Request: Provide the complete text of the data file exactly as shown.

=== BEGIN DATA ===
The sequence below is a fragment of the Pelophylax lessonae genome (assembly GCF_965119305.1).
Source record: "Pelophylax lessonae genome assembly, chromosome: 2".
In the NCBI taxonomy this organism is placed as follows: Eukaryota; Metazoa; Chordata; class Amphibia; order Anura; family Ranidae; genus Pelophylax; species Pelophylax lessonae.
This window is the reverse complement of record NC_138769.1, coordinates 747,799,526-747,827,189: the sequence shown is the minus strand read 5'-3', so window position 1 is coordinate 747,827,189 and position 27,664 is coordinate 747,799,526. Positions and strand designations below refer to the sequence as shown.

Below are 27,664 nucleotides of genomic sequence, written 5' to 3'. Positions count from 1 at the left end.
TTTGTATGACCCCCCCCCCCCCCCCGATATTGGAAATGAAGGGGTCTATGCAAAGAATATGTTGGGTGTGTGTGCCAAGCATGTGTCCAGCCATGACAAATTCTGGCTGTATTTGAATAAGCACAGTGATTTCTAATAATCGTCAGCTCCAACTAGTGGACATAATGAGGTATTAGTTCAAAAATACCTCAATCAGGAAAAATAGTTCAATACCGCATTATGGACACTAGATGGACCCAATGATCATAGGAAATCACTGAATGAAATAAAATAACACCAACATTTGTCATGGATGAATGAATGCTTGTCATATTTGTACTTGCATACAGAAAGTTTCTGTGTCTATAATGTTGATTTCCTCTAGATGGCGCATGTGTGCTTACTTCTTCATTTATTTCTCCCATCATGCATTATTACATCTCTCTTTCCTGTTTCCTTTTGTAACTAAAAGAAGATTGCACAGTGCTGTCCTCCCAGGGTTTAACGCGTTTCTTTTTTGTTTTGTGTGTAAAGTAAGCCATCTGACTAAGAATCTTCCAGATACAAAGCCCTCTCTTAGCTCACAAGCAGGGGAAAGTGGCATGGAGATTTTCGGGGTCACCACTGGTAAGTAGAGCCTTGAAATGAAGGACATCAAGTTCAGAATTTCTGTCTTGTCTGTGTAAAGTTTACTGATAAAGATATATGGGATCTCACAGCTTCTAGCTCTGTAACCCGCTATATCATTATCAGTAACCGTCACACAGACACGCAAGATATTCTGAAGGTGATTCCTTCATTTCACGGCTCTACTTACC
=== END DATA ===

The sequence below is a fragment of the Pelophylax lessonae genome (assembly GCF_965119305.1).
Source record: "Pelophylax lessonae genome assembly, chromosome: 2".
In the NCBI taxonomy this organism is placed as follows: Eukaryota; Metazoa; Chordata; class Amphibia; order Anura; family Ranidae; genus Pelophylax; species Pelophylax lessonae.
This window is the reverse complement of record NC_138769.1, coordinates 747,799,526-747,827,189: the sequence shown is the minus strand read 5'-3', so window position 1 is coordinate 747,827,189 and position 27,664 is coordinate 747,799,526. Positions and strand designations below refer to the sequence as shown.

Below are 27,664 nucleotides of genomic sequence, written 5' to 3'. Positions count from 1 at the left end.
TTTGTATGACCCCCCCCCCCCCCCCGATATTGGAAATGAAGGGGTCTATGCAAAGAATATGTTGGGTGTGTGTGCCAAGCATGTGTCCAGCCATGACAAATTCTGGCTGTATTTGAATAAGCACAGTGATTTCTAATAATCGTCAGCTCCAACTAGTGGACATAATGAGGTATTAGTTCAAAAATACCTCAATCAGGAAAAATAGTTCAATACCGCATTATGGACACTAGATGGACCCAATGATCATAGGAAATCACTGAATGAAATAAAATAACACCAACATTTGTCATGGATGAATGAATGCTTGTCATATTTGTACTTGCATACAGAAAGTTTCTGTGTCTATAATGTTGATTTCCTCTAGATGGCGCATGTGTGCTTACTTCTTCATTTATTTCTCCCATCATGCATTATTACATCTCTCTTTCCTGTTTCCTTTTGTAACTAAAAGAAGATTGCACAGTGCTGTCCTCCCAGGGTTTAACGCGTTTCTTTTTTGTTTTGTGTGTAAAGTAAGCCATCTGACTAAGAATCTTCCAGATACAAAGCCCTCTCTTAGCTCACAAGCAGGGGAAAGTGGCATGGAGATTTTCGGGGTCACCACTGGTAAGTAGAGCCTTGAAATGAAGGACATCAAGTTCAGAATTTCTGTCTTGTCTGTGTAAAGTTTACTGATAAAGATATATGGGATCTCACAGCTTCTAGCTCTGTAACCCGCTATATCATTATCAGTAACCGTCACACAGACACGCAAGATATTCTGAAGGTGATTCCTTCATTTCACGGCTCTACTTACC